The following listing shows the definition of the
BloomFilter class in Python
import hashlib class BloomFilter: def __init__(self, size: int, nhash: int): self.size: int = size self.nhash: int = nhash # Number of bytes required to store size number of elements num_bytes: int = (size + 7) // 8 # Initialize a bytearry with all zeros self.bit_vector = bytearray(( * num_bytes)) self.hash_functions = [hashlib.sha256, hashlib.sha1, hashlib.md5, hashlib.sha384, hashlib.sha512] def _hash(self, data: str, seed: int) -> int: hasher = self.hash_functions[seed % len(self.hash_functions)]() hasher.update(data.encode('utf-8')) digest = int(hasher.hexdigest(), 16) return digest % self.size
Here, we used Python's bytearray object, which allocates a given number of bytes. As a byte is the smallest amount of addressable memory in computers, the only way to create a bit vector is to create a byte array and then access individual bits within it using bitwise operations.
We have used a bunch of cryptographic hash functions in this implementation, but in real-world implementation you might want to use faster hash functions such as MurMur hash.
We will flesh out the remaining parts of
BloomFilter in the next couple of sections, where we discuss the add and query operations of Bloom filters.
Adding an Item to a Bloom Filter
When trying to add an item to a bloom filter, there are several steps we must undergo which involve manipulating the bit vectors. Let's break this process down into easy-to-understand steps.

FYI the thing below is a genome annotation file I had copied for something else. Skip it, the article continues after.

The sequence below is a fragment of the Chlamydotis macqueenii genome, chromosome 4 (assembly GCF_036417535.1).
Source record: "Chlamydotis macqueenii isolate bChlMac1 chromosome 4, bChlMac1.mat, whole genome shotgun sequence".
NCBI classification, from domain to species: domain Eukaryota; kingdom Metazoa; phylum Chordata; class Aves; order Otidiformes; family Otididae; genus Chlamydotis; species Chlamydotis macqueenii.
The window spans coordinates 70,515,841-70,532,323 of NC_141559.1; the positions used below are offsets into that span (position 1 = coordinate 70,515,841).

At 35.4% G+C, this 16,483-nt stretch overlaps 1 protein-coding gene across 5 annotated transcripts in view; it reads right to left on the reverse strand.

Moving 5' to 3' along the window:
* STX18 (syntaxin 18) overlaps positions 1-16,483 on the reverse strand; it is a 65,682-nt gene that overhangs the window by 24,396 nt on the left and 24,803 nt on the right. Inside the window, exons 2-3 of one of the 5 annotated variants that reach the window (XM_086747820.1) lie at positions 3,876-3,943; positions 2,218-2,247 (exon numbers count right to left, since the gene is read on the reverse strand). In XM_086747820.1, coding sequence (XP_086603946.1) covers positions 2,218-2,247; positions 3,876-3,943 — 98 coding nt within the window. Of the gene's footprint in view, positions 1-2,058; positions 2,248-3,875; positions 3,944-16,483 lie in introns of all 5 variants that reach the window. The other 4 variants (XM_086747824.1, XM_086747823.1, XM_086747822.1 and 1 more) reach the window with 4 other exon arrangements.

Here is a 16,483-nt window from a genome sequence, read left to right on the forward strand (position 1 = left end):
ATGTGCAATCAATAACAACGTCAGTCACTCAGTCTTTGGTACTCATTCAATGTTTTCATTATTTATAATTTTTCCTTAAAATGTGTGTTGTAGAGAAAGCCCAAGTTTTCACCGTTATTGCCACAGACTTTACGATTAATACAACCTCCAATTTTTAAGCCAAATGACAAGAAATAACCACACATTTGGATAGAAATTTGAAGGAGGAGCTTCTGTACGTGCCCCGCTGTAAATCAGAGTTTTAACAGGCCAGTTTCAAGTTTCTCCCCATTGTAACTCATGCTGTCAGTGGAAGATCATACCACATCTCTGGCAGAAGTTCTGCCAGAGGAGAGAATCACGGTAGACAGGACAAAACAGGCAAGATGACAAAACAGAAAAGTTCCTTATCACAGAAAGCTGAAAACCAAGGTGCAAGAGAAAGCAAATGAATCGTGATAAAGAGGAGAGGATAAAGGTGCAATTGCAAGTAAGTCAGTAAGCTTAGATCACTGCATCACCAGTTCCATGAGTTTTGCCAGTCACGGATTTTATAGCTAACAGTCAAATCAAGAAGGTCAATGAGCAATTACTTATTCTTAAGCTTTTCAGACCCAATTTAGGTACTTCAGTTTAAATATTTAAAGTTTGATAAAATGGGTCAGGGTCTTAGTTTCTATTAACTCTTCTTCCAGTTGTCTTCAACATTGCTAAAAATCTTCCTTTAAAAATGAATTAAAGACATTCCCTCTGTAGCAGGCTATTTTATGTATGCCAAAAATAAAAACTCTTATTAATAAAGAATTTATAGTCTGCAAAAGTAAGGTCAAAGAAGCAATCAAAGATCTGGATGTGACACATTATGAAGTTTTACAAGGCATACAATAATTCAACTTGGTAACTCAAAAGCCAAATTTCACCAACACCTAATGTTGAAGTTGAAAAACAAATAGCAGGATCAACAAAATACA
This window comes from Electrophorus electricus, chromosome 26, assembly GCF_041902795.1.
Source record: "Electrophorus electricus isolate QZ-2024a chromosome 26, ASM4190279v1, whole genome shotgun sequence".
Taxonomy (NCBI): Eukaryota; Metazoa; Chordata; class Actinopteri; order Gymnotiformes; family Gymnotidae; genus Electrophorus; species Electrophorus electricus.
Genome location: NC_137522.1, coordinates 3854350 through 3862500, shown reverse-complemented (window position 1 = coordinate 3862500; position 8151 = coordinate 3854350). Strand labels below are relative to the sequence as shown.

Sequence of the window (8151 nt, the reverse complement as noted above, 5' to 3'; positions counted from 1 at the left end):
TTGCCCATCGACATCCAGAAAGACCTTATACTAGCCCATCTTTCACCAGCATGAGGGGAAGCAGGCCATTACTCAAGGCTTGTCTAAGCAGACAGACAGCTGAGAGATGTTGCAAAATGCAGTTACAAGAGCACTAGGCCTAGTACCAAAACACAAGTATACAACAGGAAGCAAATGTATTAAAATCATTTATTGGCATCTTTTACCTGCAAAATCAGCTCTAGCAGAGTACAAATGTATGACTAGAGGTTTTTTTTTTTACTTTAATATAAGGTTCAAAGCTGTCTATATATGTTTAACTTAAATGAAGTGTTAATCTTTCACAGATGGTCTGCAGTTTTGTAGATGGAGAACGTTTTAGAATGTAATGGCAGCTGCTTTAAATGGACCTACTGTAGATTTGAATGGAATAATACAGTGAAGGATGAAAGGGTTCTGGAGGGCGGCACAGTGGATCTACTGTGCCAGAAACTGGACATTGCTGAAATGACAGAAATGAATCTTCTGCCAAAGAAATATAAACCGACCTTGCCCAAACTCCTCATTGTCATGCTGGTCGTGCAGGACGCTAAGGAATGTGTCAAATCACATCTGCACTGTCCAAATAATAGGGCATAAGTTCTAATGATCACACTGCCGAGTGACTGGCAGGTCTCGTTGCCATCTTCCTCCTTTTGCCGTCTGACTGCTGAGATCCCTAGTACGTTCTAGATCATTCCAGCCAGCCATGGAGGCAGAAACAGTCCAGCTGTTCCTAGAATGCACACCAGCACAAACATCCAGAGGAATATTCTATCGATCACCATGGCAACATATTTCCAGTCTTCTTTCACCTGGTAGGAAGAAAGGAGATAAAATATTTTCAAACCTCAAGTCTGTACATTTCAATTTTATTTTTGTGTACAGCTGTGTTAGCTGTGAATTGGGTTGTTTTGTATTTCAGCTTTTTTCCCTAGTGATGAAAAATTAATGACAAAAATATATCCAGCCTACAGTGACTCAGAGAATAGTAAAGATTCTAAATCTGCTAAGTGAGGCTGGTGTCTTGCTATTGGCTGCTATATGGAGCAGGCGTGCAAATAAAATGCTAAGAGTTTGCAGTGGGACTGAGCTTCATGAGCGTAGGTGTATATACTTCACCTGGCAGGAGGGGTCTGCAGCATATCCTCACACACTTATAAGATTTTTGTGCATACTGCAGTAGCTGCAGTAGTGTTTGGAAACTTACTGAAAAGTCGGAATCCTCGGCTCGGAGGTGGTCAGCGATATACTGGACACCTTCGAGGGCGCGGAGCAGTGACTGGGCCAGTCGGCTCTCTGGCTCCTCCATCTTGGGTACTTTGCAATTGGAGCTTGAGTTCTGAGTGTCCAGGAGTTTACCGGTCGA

Algorithm for Adding a Data Item
Let's introduce the algorithm that delineates the process of adding a data item
x to a bloom filter.
Algorithm: Adding an item to the bloom filter Input: bloom filter with k hash functions, and item x 1. for h in hash_functions: 2. i = h(x) 3. filter[i] = 1
This algorithm is fairly simple. Each hash function returns an index position within the bit vector which we need to set to 1 to mark the item as a member of the dataset.
An Illustrative Example
Imagine storing the string
“apple” in a bloom filter of length 8 using 3 hash functions. The illustration below depicts how this would work in practice:
Now, let’s translate this process into the Python language to perform the add operation:
def add(self, item: str) -> None: for i in range(self.nhash): index = self._hash(item, seed=i) byte_index, bit_index = divmod(index, 8) mask = 1 << bit_index self.bit_vector[byte_index] |= mask
Adding an item to the Bloom filter involves steps such as computing the byte index and bit index and updating the bit vector. Let's understand these individual steps in more detail.
Computing the byte index and bit index
A central part of the 'add' operation involves determining the byte index and bit index for the given item.
Looking at the diagram above, we can see that we need to firstly identify which byte contains the intended bit for storing the representation of our item. This is achieved by simply doing integer division of the index value by 8, hence providing us with the byte index.